Aircraft landing in Brisbane before noon instructed to carry 50 minutes' worth of holding fuel
The Runway Demand Management System came into effect last month but has made no discernible difference to delayed arrival times, with planes regularly waiting between 20 and 40 minutes to land in Brisbane in peak periods.
On the Sunday the system started, 28 planes were put into holding patterns over southeast Queensland in a 60-minute period compared with 32 a week earlier.
In the preceding weeks, an average of 18 aircraft were held in the same period each Sunday.
When no more aircraft can be held, departures are delayed - which in turn creates issues for airlines trying to keep slots at other airports.
Radar images of the airport from last Friday night show three aircraft in holding patterns.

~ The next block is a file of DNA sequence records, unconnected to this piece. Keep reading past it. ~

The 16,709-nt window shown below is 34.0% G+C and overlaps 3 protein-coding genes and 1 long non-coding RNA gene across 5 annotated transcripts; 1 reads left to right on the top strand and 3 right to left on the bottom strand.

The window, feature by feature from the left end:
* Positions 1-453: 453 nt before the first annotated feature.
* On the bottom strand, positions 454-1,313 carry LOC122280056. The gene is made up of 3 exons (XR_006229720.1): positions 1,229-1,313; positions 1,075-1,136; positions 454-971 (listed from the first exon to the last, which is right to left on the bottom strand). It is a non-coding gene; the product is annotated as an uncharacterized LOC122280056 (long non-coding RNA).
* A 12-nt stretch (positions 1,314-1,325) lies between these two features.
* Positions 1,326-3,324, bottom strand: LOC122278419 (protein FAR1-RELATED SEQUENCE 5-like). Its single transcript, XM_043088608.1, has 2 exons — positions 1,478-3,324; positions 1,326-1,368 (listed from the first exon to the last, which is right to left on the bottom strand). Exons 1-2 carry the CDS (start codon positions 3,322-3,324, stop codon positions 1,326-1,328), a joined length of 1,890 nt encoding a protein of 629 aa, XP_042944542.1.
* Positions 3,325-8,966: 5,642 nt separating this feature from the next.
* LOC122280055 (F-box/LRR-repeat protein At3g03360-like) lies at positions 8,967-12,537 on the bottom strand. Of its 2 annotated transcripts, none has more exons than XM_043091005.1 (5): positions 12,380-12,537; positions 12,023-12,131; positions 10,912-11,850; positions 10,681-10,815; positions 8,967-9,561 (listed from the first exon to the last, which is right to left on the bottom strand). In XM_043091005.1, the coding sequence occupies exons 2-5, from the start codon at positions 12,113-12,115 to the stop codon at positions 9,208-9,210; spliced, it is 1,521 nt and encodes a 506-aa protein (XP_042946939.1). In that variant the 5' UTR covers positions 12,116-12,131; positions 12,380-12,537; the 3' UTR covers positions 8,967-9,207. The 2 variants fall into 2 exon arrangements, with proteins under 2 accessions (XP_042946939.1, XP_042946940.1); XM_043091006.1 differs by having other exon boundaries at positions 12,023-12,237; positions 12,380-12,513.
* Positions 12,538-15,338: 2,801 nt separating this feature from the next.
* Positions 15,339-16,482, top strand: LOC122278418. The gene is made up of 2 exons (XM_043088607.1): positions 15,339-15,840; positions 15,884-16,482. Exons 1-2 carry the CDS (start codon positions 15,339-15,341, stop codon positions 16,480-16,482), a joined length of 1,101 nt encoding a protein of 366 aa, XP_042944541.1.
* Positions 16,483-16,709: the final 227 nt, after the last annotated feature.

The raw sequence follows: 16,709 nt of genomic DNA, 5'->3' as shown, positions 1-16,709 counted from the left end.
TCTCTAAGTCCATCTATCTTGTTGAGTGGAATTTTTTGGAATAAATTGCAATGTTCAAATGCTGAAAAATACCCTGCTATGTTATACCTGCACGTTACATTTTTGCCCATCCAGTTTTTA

Leonie Vandeven from the Brisbane Airport Corporation said the system would take time to bed down.
"We haven't had sufficient time to gain useful data to do a detailed analysis, however, on certain days, there has been good improvement with reduced delays, particularly in the mornings," Ms Vandeven said.
Another system known as Metron is due to start operation later this month which would make further improvements, Ms Vandeven said.
However, the same system proved problematic at Perth Airport, which is facing similar challenges to Brisbane in terms of demand outstripping the infrastructure capabilities.
Information distributed to airlines by Airservices Australia shows all aircraft using Brisbane must now carry a minimum of 10 minutes extra fuel, and between 20 and 50 minutes extra in designated periods.
The problem is linked to the closure of the shorter cross runway while preliminary works are carried out for the new parallel runway - which will not be built until 2020.